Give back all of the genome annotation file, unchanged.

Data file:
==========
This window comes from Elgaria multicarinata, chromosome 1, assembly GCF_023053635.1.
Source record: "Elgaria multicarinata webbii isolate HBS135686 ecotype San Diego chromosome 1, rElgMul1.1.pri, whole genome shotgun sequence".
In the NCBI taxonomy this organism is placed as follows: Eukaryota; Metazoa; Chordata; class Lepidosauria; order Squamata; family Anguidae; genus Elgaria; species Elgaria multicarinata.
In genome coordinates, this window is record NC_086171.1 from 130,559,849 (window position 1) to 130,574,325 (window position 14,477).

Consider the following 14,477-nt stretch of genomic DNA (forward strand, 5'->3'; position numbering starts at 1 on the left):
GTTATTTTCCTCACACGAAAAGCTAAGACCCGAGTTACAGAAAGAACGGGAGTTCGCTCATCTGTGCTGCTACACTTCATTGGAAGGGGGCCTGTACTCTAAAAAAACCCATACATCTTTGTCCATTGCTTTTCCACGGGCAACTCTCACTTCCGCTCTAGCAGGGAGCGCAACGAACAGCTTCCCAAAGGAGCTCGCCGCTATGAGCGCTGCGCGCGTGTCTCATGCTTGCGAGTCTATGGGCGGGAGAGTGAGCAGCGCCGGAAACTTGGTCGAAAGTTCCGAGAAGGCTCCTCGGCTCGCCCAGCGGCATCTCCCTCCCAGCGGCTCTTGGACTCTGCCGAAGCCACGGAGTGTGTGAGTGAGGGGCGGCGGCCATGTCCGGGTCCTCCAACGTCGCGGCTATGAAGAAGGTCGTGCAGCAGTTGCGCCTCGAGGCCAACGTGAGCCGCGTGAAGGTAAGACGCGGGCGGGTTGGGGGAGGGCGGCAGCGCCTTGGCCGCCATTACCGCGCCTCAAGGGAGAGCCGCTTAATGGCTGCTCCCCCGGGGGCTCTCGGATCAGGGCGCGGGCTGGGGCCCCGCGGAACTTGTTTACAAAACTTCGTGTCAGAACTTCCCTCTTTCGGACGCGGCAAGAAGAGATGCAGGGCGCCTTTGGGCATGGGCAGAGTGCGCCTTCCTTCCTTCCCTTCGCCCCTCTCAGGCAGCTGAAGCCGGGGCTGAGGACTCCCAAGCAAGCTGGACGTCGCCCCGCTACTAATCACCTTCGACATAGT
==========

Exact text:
This window comes from Elgaria multicarinata, chromosome 1, assembly GCF_023053635.1.
Source record: "Elgaria multicarinata webbii isolate HBS135686 ecotype San Diego chromosome 1, rElgMul1.1.pri, whole genome shotgun sequence".
In the NCBI taxonomy this organism is placed as follows: Eukaryota; Metazoa; Chordata; class Lepidosauria; order Squamata; family Anguidae; genus Elgaria; species Elgaria multicarinata.
In genome coordinates, this window is record NC_086171.1 from 130,559,849 (window position 1) to 130,574,325 (window position 14,477).

Consider the following 14,477-nt stretch of genomic DNA (forward strand, 5'->3'; position numbering starts at 1 on the left):
GTTATTTTCCTCACACGAAAAGCTAAGACCCGAGTTACAGAAAGAACGGGAGTTCGCTCATCTGTGCTGCTACACTTCATTGGAAGGGGGCCTGTACTCTAAAAAAACCCATACATCTTTGTCCATTGCTTTTCCACGGGCAACTCTCACTTCCGCTCTAGCAGGGAGCGCAACGAACAGCTTCCCAAAGGAGCTCGCCGCTATGAGCGCTGCGCGCGTGTCTCATGCTTGCGAGTCTATGGGCGGGAGAGTGAGCAGCGCCGGAAACTTGGTCGAAAGTTCCGAGAAGGCTCCTCGGCTCGCCCAGCGGCATCTCCCTCCCAGCGGCTCTTGGACTCTGCCGAAGCCACGGAGTGTGTGAGTGAGGGGCGGCGGCCATGTCCGGGTCCTCCAACGTCGCGGCTATGAAGAAGGTCGTGCAGCAGTTGCGCCTCGAGGCCAACGTGAGCCGCGTGAAGGTAAGACGCGGGCGGGTTGGGGGAGGGCGGCAGCGCCTTGGCCGCCATTACCGCGCCTCAAGGGAGAGCCGCTTAATGGCTGCTCCCCCGGGGGCTCTCGGATCAGGGCGCGGGCTGGGGCCCCGCGGAACTTGTTTACAAAACTTCGTGTCAGAACTTCCCTCTTTCGGACGCGGCAAGAAGAGATGCAGGGCGCCTTTGGGCATGGGCAGAGTGCGCCTTCCTTCCTTCCCTTCGCCCCTCTCAGGCAGCTGAAGCCGGGGCTGAGGACTCCCAAGCAAGCTGGACGTCGCCCCGCTACTAATCACCTTCGACATAGT